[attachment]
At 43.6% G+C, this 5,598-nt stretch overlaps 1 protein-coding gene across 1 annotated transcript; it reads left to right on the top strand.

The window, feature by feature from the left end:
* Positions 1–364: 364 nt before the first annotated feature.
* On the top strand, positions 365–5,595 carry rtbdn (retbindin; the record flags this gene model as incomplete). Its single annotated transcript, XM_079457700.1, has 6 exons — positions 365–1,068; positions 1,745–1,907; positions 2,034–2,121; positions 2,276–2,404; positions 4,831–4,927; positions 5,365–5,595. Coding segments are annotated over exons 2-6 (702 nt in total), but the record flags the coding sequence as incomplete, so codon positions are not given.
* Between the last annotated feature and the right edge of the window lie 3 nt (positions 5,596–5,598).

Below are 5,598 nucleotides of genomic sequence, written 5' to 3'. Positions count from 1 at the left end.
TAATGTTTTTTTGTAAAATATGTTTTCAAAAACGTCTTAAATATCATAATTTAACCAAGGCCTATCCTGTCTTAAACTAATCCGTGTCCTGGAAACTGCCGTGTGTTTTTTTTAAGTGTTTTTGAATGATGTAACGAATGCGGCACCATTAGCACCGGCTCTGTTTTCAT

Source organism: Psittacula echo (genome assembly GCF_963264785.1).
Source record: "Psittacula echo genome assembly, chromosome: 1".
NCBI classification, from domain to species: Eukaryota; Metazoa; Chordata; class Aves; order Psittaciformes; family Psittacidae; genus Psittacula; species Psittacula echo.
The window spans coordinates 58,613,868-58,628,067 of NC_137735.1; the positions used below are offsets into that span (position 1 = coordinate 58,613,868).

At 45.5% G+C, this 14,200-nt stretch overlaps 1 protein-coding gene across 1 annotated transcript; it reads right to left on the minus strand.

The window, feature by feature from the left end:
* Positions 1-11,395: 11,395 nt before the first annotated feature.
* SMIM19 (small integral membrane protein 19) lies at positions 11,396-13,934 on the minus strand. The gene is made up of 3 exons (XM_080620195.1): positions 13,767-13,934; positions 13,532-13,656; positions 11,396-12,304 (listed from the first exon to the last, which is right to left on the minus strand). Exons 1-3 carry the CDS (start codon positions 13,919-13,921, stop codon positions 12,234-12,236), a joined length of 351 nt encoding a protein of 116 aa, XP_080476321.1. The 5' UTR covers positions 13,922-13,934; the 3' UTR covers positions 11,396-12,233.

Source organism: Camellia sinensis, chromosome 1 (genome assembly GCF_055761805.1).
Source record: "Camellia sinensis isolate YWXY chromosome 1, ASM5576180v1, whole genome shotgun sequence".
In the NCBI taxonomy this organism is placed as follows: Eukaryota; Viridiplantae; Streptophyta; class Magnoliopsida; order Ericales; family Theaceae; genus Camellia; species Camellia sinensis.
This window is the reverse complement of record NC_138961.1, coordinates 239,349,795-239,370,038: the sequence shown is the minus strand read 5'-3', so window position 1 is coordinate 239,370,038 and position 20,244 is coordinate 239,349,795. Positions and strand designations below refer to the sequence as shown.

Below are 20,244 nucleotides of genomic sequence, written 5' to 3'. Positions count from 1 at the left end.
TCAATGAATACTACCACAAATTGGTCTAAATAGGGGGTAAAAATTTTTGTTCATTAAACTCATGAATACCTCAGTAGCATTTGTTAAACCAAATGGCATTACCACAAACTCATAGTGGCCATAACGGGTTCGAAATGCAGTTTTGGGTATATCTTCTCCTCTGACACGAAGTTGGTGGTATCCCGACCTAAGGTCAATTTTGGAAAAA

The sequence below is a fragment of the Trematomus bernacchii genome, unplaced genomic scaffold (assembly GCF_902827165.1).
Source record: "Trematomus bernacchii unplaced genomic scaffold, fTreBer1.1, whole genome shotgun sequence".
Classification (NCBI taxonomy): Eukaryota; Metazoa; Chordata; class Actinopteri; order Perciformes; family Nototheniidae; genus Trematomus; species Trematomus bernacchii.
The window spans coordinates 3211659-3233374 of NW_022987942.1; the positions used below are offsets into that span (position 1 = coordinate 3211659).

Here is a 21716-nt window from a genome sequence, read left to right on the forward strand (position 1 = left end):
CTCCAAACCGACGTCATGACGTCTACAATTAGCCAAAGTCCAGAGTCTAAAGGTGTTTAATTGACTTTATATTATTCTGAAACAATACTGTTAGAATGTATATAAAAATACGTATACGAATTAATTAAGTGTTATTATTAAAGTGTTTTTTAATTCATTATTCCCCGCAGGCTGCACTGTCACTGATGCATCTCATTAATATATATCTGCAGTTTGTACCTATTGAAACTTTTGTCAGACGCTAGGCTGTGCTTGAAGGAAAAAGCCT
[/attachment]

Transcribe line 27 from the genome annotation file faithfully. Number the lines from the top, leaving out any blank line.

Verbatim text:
CTCCAAACCGACGTCATGACGTCTACAATTAGCCAAAGTCCAGAGTCTAAAGGTGTTTAATTGACTTTATATTATTCTGAAACAATACTGTTAGAATGTATATAAAAATACGTATACGAATTAATTAAGTGTTATTATTAAAGTGTTTTTTAATTCATTATTCCCCGCAGGCTGCACTGTCACTGATGCATCTCATTAATATATATCTGCAGTTTGTACCTATTGAAACTTTTGTCAGACGCTAGGCTGTGCTTGAAGGAAAAAGCCT